It’s not that memory vulnerability or memory attack hasn’t existed up to this point, but we have typically seen it in more esoteric channels. For those of us who have spent time working in the national security space, this threat category is nothing new. But in the commercial world, it is shocking to comprehend such a broad and serious memory vulnerability across ubiquitous chipsets, which are inherent in almost every modern server or processor that is shipped out. Meltdown and Spectre introduced of a new class of security problems: the ability to exploit a vulnerability inherent in the foundation upon which our entire cyber security system is based. Naturally, this type of broad breach is appealing for attackers of all sizes and levels of sophistication. 

What can be done to combat Data in Use as a point of least resistance for the attacker? Organizations should start by taking three steps to lay the groundwork for protection: 

1. Know Your Data – Where is it? Why do you have it? Who has access? What is its value? Protecting your whole data environment should be the ultimate goal and not all data is created equal. Crown jewel data must be identified and prioritized. Basic data stewardship should be the first step to identifying potential challenges, ranking data according to level of security required, and allocating budget accordingly.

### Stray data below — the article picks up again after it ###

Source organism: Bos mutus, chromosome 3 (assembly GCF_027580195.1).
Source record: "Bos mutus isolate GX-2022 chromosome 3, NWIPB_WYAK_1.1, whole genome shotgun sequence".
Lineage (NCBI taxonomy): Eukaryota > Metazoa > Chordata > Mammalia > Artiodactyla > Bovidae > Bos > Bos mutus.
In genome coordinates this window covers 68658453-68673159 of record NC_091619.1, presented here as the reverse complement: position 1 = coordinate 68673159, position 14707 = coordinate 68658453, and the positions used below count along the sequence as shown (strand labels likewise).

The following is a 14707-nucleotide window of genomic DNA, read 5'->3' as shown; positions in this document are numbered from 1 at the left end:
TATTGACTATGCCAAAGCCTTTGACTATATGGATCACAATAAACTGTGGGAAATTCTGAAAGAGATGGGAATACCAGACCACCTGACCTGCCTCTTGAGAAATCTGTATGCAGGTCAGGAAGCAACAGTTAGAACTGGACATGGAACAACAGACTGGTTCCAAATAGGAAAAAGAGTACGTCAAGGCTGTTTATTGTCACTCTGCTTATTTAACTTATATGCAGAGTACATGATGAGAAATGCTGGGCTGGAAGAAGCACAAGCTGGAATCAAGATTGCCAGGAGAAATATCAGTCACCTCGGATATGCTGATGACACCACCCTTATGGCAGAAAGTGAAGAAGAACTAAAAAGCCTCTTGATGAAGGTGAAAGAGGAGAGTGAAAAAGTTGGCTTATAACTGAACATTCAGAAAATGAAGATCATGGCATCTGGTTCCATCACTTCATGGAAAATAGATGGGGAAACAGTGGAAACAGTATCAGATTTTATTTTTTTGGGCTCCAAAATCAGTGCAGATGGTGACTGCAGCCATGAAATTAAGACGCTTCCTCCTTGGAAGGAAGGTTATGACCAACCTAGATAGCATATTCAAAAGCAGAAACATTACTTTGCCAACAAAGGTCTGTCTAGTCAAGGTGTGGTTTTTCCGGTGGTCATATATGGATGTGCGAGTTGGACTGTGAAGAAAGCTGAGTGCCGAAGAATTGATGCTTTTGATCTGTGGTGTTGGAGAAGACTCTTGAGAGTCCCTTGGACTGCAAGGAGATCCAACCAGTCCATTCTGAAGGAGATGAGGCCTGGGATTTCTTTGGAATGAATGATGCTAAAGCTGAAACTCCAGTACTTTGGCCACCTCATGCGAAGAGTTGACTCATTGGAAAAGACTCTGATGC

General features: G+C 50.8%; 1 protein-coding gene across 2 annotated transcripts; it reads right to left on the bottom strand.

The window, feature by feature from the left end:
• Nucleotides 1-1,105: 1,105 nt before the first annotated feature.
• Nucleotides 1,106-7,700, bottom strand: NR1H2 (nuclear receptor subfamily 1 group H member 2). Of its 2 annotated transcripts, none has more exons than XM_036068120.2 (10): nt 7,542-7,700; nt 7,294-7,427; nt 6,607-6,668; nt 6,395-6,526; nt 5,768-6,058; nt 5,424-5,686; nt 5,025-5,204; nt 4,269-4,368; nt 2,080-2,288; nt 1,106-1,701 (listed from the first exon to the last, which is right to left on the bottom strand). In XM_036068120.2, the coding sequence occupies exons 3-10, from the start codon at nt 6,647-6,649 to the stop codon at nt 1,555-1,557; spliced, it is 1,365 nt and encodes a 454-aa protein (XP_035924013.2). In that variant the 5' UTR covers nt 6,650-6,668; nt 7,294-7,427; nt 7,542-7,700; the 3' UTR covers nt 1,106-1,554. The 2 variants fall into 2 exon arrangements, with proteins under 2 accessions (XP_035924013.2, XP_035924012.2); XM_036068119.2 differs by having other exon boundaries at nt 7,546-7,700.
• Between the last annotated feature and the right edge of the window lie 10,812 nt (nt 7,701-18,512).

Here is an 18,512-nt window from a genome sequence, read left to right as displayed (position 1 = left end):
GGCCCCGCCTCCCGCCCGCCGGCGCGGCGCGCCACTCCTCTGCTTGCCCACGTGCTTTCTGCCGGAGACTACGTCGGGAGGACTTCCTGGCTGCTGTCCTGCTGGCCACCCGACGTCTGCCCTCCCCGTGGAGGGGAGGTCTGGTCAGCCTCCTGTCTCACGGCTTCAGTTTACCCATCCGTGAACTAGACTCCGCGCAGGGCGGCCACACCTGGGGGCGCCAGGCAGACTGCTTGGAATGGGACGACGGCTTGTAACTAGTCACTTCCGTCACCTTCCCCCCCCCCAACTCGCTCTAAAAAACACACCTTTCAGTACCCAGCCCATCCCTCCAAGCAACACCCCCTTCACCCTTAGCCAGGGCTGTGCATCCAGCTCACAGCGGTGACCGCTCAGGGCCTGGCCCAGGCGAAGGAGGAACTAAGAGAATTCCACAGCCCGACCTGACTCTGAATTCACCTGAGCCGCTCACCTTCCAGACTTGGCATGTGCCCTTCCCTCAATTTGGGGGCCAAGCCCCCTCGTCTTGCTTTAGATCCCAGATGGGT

2. Evaluate Current Protections – What, if anything, is currently being done to protect data during processing? Are perimeter defenses in place? Basic access controls? Data in Use security solutions? Identify the strengths and weaknesses of your security posture as it relates to Data in Use in your overall security strategy. Ensure that protections for Data in Use are scheduled to be regularly evaluated as part of future risk assessments.  

3. Recognize Your Options – There are a variety of technical methods being used to combat the Data in Use vulnerability including market-ready solutions supporting homomorphic encryption, secure multiparty compute, and secure enclave technologies. While some require systems changes, others are compatible with existing infrastructure and may be able to seamlessly integrate with your underlying environment. 

Today’s security playbook is constantly changing and it is challenging to keep up with emerging threats and attack surfaces. Evaluating your security profile with a data-centric focus through the lens of the Data Security Triad can help eliminate commonly overlooked vulnerabilities such as those in the memory/processing layer. There’s too much at stake to continue business as usual. 

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Dr. Ellison Anne Williams is the Founder and CEO of Enveil. She has more than a decade of experience spearheading avant-garde efforts in the areas of large scale analytics, information security and privacy, computer network exploitation, and network modeling at the National Security Agency and the Johns Hopkins University Applied Physics Laboratory. In addition to her leadership experience, she is accomplished in the fields of distributed computing and algorithms, cryptographic applications, graph theory, combinatorics, machine learning, and data mining and holds a Ph.D. in Mathematics (Algebraic Combinatorics), a M.S. in Mathematics (Set Theoretic Topology), and a M.S. in Computer Science (Machine Learning).